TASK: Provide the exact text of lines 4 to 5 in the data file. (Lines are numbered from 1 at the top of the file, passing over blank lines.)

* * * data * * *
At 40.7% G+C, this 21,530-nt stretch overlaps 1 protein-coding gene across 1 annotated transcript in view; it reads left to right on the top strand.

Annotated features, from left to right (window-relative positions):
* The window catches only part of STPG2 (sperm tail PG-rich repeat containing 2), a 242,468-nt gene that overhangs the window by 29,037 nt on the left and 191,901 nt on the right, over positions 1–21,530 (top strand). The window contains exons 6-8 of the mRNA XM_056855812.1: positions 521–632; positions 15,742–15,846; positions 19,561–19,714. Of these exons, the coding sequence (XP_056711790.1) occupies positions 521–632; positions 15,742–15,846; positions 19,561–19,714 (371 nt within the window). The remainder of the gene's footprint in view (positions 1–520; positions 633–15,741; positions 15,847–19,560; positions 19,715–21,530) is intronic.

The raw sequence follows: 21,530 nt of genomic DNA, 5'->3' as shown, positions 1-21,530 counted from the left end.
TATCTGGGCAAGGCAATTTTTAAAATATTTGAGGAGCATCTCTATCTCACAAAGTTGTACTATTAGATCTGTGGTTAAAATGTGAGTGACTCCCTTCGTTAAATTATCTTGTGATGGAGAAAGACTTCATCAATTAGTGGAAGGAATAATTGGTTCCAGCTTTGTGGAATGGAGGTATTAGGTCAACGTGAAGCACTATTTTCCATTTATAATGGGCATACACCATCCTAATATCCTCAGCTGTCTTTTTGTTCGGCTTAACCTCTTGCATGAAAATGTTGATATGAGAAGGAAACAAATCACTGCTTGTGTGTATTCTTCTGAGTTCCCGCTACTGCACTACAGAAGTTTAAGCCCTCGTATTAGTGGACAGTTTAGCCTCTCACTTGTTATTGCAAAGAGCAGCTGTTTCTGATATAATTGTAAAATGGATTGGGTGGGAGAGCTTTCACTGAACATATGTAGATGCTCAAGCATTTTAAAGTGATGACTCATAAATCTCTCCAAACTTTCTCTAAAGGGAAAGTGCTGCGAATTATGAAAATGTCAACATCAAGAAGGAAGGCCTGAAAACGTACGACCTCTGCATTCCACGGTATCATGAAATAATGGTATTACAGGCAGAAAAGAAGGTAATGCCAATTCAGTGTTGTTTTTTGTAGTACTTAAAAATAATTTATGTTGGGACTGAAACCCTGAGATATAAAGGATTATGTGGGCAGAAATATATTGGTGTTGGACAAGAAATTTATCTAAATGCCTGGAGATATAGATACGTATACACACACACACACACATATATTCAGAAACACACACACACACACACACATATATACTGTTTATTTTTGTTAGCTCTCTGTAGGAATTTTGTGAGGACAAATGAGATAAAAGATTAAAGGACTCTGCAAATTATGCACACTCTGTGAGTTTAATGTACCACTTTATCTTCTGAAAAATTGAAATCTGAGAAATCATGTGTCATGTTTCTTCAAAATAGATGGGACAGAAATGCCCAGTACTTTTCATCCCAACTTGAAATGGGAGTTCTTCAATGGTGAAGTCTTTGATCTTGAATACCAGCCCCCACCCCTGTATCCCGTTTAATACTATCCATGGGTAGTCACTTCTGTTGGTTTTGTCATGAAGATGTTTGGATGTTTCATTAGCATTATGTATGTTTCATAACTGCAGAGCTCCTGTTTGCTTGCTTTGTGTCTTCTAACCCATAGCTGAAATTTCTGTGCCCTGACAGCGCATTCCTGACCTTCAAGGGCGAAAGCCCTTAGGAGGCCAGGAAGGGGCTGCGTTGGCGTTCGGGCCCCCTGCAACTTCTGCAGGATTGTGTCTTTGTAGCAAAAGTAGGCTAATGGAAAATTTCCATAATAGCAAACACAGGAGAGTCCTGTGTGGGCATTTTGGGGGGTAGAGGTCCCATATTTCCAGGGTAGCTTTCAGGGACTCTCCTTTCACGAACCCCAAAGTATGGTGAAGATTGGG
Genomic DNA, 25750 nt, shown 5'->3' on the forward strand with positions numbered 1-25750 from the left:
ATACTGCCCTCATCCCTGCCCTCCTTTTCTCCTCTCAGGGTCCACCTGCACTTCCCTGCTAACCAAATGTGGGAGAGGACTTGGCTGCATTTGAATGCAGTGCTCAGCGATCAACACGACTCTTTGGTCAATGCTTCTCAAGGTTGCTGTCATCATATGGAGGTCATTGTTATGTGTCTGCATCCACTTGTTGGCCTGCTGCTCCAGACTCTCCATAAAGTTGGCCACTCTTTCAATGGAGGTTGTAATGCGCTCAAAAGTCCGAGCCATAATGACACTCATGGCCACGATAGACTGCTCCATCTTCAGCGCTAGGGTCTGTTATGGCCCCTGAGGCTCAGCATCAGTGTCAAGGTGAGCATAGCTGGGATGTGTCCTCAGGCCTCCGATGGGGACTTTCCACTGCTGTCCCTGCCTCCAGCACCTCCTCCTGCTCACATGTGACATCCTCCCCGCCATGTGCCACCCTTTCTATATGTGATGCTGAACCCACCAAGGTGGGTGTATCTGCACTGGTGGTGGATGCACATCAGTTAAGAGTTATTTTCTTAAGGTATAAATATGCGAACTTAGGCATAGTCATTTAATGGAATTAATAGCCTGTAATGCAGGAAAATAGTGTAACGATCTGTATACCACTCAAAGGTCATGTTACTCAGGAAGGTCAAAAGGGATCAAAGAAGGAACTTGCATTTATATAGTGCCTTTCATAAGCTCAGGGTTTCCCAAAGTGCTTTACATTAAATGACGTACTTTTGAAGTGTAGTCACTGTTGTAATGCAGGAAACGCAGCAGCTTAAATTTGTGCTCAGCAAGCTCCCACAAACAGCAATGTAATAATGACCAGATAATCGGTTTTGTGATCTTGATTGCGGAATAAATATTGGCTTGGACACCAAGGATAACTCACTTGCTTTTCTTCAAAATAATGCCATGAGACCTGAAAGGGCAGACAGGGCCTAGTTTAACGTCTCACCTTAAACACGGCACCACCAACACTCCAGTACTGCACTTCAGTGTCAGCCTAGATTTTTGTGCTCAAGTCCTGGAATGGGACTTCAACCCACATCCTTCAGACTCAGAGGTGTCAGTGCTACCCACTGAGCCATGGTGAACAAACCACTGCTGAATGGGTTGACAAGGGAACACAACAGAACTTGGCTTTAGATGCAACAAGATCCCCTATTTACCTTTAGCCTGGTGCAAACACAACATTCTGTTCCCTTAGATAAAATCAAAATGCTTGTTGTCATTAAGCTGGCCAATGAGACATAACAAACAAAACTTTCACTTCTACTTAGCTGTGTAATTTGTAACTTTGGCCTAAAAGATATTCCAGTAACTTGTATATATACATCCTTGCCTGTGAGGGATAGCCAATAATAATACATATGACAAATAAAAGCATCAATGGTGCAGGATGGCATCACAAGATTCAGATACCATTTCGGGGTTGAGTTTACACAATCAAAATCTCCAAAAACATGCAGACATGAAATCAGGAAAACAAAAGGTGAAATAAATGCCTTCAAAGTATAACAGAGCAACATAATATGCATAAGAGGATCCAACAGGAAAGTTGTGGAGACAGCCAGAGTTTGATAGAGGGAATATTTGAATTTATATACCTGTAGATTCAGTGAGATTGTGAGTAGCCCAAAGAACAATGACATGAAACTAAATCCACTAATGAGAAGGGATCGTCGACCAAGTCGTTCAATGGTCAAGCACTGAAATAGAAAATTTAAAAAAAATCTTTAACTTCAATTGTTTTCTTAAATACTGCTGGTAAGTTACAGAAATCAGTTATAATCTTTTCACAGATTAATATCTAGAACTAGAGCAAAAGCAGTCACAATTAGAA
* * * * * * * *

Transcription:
The raw sequence follows: 21,530 nt of genomic DNA, 5'->3' as shown, positions 1-21,530 counted from the left end.
TATCTGGGCAAGGCAATTTTTAAAATATTTGAGGAGCATCTCTATCTCACAAAGTTGTACTATTAGATCTGTGGTTAAAATGTGAGTGACTCCCTTCGTTAAATTATCTTGTGATGGAGAAAGACTTCATCAATTAGTGGAAGGAATAATTGGTTCCAGCTTTGTGGAATGGAGGTATTAGGTCAACGTGAAGCACTATTTTCCATTTATAATGGGCATACACCATCCTAATATCCTCAGCTGTCTTTTTGTTCGGCTTAACCTCTTGCATGAAAATGTTGATATGAGAAGGAAACAAATCACTGCTTGTGTGTATTCTTCTGAGTTCCCGCTACTGCACTACAGAAGTTTAAGCCCTCGTATTAGTGGACAGTTTAGCCTCTCACTTGTTATTGCAAAGAGCAGCTGTTTCTGATATAATTGTAAAATGGATTGGGTGGGAGAGCTTTCACTGAACATATGTAGATGCTCAAGCATTTTAAAGTGATGACTCATAAATCTCTCCAAACTTTCTCTAAAGGGAAAGTGCTGCGAATTATGAAAATGTCAACATCAAGAAGGAAGGCCTGAAAACGTACGACCTCTGCATTCCACGGTATCATGAAATAATGGTATTACAGGCAGAAAAGAAGGTAATGCCAATTCAGTGTTGTTTTTTGTAGTACTTAAAAATAATTTATGTTGGGACTGAAACCCTGAGATATAAAGGATTATGTGGGCAGAAATATATTGGTGTTGGACAAGAAATTTATCTAAATGCCTGGAGATATAGATACGTATACACACACACACACACATATATTCAGAAACACACACACACACACACACATATATACTGTTTATTTTTGTTAGCTCTCTGTAGGAATTTTGTGAGGACAAATGAGATAAAAGATTAAAGGACTCTGCAAATTATGCACACTCTGTGAGTTTAATGTACCACTTTATCTTCTGAAAAATTGAAATCTGAGAAATCATGTGTCATGTTTCTTCAAAATAGATGGGACAGAAATGCCCAGTACTTTTCATCCCAACTTGAAATGGGAGTTCTTCAATGGTGAAGTCTTTGATCTTGAATACCAGCCCCCACCCCTGTATCCCGTTTAATACTATCCATGGGTAGTCACTTCTGTTGGTTTTGTCATGAAGATGTTTGGATGTTTCATTAGCATTATGTATGTTTCATAACTGCAGAGCTCCTGTTTGCTTGCTTTGTGTCTTCTAACCCATAGCTGAAATTTCTGTGCCCTGACAGCGCATTCCTGACCTTCAAGGGCGAAAGCCCTTAGGAGGCCAGGAAGGGGCTGCGTTGGCGTTCGGGCCCCCTGCAACTTCTGCAGGATTGTGTCTTTGTAGCAAAAGTAGGCTAATGGAAAATTTCCATAATAGCAAACACAGGAGAGTCCTGTGTGGGCATTTTGGGGGGTAGAGGTCCCATATTTCCAGGGTAGCTTTCAGGGACTCTCCTTTCACGAACCCCAAAGTATGGTGAAGATTGGG